Tuesday, October 18, 2005

Like lambs among wolves.

Attending daily Mass, I often find that a single phrase from the day's Scripture readings strikes me with particular force and shapes my prayer for the day. I can never be sure what that phrase will be, but I usually know it when I hear it. In today's readings for the Feast of St. Luke the Evangelist, that phrase comes from Jesus' sending of seventy-two disciples in Luke 10. Sending his followers out to preach about the Kingdom of God and to heal the sick, Jesus offers a very sobering commission: "Behold, I am sending you like lambs among wolves." I am sending you like lambs among wolves. Nearly two millenia after the life and ministry of Jesus and in very different circumstances, these words still ring true. The accounts Luke gives in the Acts of the Apostles of the persecution and martyrdom faced by the first Christians show the meaning these words had for the early Church. In our own time, the witness of the Jesuit Martyrs of El Salvador and the Trappist Monks of Tibhirine show that those who dare to preach the Gospel still do so as lambs among wolves, apparently defenseless in the face of earthly power and violence. Discipleship has always been a risky business, for in purely temporal terms the way of Christ is the way of the weak.

The message we hear in today's Gospel appears all the more apt when we consider that the Feast of St. Luke the Evangelist falls between two commemorations of martyrdom. Yesterday we celebrated the Memorial of St. Ignatius of Antioch, a first-century bishop who died with these words on his lips: "I am the wheat of Christ, ground by the teeth of beasts to become pure bread." In Ignatius' case, as with many other early martyrs, Roman lions stood in for the wolves of Jesus' admonition. As one who had studied the Gospels closely and assumed leadership in the Church at a particularly dangerous time, Ignatius of Antioch knew the risks he faced and accepted them.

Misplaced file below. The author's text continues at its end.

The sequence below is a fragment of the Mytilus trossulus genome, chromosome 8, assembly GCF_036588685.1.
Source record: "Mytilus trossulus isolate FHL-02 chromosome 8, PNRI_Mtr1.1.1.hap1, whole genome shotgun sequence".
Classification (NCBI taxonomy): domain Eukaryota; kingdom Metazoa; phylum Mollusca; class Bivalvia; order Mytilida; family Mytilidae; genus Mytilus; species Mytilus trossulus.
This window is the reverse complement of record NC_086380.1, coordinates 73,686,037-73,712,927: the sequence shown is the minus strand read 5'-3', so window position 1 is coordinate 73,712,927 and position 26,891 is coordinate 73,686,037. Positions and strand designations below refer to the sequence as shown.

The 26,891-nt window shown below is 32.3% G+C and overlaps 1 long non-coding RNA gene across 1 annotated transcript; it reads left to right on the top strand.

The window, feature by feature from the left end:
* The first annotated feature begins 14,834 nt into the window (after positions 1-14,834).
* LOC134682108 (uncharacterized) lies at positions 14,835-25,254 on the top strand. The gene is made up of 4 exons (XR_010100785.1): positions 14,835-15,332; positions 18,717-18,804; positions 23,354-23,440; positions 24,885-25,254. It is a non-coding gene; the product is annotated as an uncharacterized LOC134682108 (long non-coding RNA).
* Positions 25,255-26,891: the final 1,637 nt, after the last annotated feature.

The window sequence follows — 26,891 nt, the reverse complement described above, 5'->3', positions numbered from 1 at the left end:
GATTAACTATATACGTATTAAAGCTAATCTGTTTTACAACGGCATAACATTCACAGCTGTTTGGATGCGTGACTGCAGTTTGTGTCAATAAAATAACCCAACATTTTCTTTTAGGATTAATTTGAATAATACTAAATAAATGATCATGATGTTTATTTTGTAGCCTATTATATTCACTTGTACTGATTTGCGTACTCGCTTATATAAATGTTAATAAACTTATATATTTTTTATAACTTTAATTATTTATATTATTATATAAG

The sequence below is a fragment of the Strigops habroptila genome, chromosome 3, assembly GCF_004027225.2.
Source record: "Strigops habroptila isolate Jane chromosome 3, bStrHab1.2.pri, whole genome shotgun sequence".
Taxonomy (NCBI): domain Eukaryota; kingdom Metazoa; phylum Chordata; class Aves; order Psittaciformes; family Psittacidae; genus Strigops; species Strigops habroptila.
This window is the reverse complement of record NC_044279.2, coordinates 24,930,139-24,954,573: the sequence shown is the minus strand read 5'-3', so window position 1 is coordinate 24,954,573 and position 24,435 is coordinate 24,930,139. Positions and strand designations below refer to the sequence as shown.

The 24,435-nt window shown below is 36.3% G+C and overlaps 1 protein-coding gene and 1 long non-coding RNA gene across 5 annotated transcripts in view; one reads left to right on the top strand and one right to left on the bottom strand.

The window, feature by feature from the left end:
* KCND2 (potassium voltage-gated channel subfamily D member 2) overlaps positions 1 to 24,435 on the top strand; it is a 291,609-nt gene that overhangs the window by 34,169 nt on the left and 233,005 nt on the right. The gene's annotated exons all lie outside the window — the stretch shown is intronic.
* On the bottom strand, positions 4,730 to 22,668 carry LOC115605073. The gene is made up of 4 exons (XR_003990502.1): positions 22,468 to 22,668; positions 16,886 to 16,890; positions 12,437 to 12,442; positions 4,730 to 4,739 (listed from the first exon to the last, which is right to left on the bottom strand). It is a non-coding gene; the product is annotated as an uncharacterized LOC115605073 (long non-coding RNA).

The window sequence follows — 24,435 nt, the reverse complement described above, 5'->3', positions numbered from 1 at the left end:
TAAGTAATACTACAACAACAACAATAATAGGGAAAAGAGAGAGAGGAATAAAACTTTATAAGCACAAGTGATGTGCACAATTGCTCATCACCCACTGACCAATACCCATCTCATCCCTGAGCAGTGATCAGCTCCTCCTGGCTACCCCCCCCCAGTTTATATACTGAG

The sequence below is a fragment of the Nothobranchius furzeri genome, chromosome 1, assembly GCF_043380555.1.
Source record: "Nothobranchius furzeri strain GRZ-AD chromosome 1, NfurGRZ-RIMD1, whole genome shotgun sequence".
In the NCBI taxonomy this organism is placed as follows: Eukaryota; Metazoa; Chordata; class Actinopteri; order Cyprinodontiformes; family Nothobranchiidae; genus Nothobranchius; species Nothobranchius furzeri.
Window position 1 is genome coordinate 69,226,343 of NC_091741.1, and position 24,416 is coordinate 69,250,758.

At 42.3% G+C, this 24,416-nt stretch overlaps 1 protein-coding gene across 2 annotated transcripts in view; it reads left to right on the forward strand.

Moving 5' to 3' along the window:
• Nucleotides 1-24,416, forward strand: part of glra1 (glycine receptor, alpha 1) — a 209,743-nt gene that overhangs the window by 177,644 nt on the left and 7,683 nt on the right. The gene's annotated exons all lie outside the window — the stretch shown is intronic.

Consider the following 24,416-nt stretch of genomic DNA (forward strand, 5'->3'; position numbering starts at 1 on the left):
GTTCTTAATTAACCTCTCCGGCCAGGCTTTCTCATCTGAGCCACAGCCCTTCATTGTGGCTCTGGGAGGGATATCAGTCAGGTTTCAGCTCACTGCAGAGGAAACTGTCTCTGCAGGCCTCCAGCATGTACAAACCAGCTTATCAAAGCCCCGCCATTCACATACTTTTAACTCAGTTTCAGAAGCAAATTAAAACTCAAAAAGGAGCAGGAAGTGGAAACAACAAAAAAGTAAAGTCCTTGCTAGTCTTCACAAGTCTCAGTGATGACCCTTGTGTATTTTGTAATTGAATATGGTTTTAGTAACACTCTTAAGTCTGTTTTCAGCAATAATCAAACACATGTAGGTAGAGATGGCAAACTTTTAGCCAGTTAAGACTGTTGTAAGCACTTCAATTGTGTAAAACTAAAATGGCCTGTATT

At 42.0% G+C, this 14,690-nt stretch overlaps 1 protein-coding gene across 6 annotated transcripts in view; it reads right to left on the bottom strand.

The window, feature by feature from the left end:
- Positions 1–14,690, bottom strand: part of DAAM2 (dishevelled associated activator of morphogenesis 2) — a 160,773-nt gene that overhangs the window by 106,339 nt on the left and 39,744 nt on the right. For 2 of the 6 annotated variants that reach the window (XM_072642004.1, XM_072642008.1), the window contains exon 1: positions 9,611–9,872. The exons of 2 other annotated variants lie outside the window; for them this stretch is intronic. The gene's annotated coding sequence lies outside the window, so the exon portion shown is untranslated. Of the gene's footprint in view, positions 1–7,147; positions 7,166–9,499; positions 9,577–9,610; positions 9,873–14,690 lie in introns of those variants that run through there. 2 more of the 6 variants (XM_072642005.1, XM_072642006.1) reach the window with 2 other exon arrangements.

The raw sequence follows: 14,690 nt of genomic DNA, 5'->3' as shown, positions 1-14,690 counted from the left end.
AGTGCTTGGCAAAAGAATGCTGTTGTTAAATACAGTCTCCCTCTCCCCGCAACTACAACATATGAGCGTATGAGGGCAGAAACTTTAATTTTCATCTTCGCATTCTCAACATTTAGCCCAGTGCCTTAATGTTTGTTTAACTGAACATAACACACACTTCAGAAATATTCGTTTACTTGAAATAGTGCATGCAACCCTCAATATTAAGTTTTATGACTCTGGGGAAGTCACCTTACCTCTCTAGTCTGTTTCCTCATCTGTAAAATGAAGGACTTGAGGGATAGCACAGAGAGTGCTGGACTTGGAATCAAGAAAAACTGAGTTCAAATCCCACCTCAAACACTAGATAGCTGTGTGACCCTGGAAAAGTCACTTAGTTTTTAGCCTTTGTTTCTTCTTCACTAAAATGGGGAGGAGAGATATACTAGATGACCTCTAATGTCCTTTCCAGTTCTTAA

Tomorrow the Church in the United States remembers the Jesuit Martyrs of North America, who gave their lives bringing the Gospel to a land they knew first as Huronia and later as "New France." The French Jesuits who worked among the Huron people in the 17th century embraced a martyrdom that went beyond dying for their faith - communicating the Christian message to people whose culture, language, lifestyle and worldview differed markedly from their own required a kind of daily death to self as profound in its own way as the physical death that each of the North American Martyrs would eventually undergo. Like Ignatius of Antioch, the North American Martyrs knew what they were getting themselves into. With many other Christians through two millenia, they accepted the risks that come with discipleship.

Martyrs are people who've given their lives for an idea. The martyrs we remember this week and throughout the Church year gave their lives for the message of Jesus found in the Gospels. Among the four evangelists, Luke is unique in that he provides his 'Life of Jesus' with a sequel - a sequel that tells us how some early Christians responded to Jesus' call to discipleship. Reading Luke's two books together, we learn what it means to be sent as lambs among wolves. Like the martyrs we remember in the liturgy, we know what we're getting ourselves into. AMDG.


At October 21, 2005 12:42 AM, Anonymous Jake said...

Nice post.


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